Visit Our UNIX and Linux User Community

Top Forums UNIX for Dummies Questions & Answers Unix History Question: Why are filenames/dirnames case sentsitive in Unix? Post 67726 by Kelam_Magnus on Saturday 26th of March 2005 12:59:44 PM
Old 03-26-2005
In my experience, there are very few times where I have to deal with upper case at all in Unix.

I actually prefer lower case now. I see the case sensitivity as another layer of sophistication for unixes. it offers another bit of security as well as for some convention if you wish.

I had a friend who would use Upper case for the first char of a dir name (non-os) then lower for the rest. Also, in teh case of some exe files, use ALL UPPER. For quick identification.

Upper case has its uses... not to be considered trivial.
Test Your Knowledge in Computers #636
Difficulty: Easy
Apple reported that as of September 2016, there have been over 190 billion app downloads from their App Store.
True or False?

10 More Discussions You Might Find Interesting

1. News, Links, Events and Announcements

Unix History Link

Link describe the Step by step formation of Unix Also: - History - Author of First Unix C Language - Unix Family research Tree - BSD and Sun History chart - Technical Comparison between Unix Diffrences (4 Replies)
Discussion started by: killerserv
4 Replies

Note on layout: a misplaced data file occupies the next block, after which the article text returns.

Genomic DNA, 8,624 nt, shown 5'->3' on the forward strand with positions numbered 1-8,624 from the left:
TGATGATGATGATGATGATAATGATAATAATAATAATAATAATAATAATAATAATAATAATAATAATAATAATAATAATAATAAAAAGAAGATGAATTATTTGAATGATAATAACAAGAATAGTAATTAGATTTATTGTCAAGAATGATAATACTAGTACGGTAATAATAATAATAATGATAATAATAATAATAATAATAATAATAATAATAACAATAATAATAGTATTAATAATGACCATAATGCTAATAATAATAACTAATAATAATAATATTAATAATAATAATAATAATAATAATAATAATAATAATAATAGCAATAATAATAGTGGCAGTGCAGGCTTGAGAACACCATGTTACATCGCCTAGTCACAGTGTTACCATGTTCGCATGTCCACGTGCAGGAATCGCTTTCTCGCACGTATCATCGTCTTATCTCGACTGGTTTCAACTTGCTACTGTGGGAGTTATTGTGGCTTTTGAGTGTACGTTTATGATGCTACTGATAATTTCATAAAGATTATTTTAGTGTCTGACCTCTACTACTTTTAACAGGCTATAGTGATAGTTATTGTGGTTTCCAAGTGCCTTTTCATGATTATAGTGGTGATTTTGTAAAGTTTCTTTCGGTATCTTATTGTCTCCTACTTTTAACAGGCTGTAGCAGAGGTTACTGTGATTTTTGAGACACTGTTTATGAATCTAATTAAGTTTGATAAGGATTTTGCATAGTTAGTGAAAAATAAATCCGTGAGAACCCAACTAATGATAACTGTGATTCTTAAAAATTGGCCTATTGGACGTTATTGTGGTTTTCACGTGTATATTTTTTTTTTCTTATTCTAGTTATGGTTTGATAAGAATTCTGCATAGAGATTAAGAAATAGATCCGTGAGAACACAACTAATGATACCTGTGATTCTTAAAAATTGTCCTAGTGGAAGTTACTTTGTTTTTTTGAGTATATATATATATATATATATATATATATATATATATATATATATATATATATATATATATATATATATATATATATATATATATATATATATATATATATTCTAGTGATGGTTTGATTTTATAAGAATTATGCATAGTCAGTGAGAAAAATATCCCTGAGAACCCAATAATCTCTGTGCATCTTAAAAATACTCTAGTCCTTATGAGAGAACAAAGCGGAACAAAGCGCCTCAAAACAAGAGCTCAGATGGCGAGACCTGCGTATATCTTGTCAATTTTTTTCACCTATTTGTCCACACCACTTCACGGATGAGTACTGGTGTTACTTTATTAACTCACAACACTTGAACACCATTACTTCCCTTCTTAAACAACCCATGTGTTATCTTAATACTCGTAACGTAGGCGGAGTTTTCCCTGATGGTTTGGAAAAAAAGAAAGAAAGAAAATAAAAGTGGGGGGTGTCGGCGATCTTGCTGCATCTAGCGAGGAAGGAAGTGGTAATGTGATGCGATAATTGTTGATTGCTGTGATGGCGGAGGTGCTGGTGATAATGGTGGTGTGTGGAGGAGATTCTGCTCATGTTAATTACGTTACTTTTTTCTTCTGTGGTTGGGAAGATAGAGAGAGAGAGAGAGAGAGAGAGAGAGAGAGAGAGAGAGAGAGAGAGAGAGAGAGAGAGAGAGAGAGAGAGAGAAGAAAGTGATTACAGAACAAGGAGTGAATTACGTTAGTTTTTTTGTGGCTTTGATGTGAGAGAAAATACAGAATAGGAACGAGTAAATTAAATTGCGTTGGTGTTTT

2. UNIX for Dummies Questions & Answers

The history of UNIX and the ideas behind it

Hi. I am new here, and this is my first post at the forums. I have read the book Fire in the Valley: The Making of the Personal Computer, and I noticed that neither UNIX nor Linux was mentioned once in the book. Why is this? What was UNIX's place in the early days of personal computers? ... (6 Replies)
Discussion started by: elendil
6 Replies

3. Shell Programming and Scripting

Unix filenames and spaces

I have files on my unix boxes that users have created with spaces. Example: /tmp/project plan ls -l "/tmp/project plan" works fine. $/tmp>ls -l "/tmp/project plan" -rw-r--r-- 1 root other 0 Jan 31 12:32 /tmp/project plan I created a file called test and put just the... (2 Replies)
Discussion started by: x96riley3
2 Replies

4. Shell Programming and Scripting

find filenames like unix commands

Hi, I need to write a small script to search in some specific directories to check if any file is present with a unix command name... Means if the directory contains any files like cat, vi, grep, find etc i need to list those files into a file. Please help Thanks, D (6 Replies)
Discussion started by: deepakgang
6 Replies

5. UNIX for Dummies Questions & Answers

History feature in Unix

Hi, I'm working on two flavours of unix namely HP-UX and sun solaris. In HP-UX, for executing the previous commands, i use the arrow keys. But on sun solaris this is not working. Can anyone explain how to use history feature effectively in sun solaris os? Thanks (4 Replies)
Discussion started by: venkatesht
4 Replies

6. UNIX and Linux Applications

Unix History

Hi everybody Im Megadrink!!! This is my first thred. Ive recently been introduced to Unix and i was interested in Unix's History. Can anyone give me a breif History On Unix. Just when it was invented/released. Maybe someother cool things about it. Thx for the information in advance!! :D (2 Replies)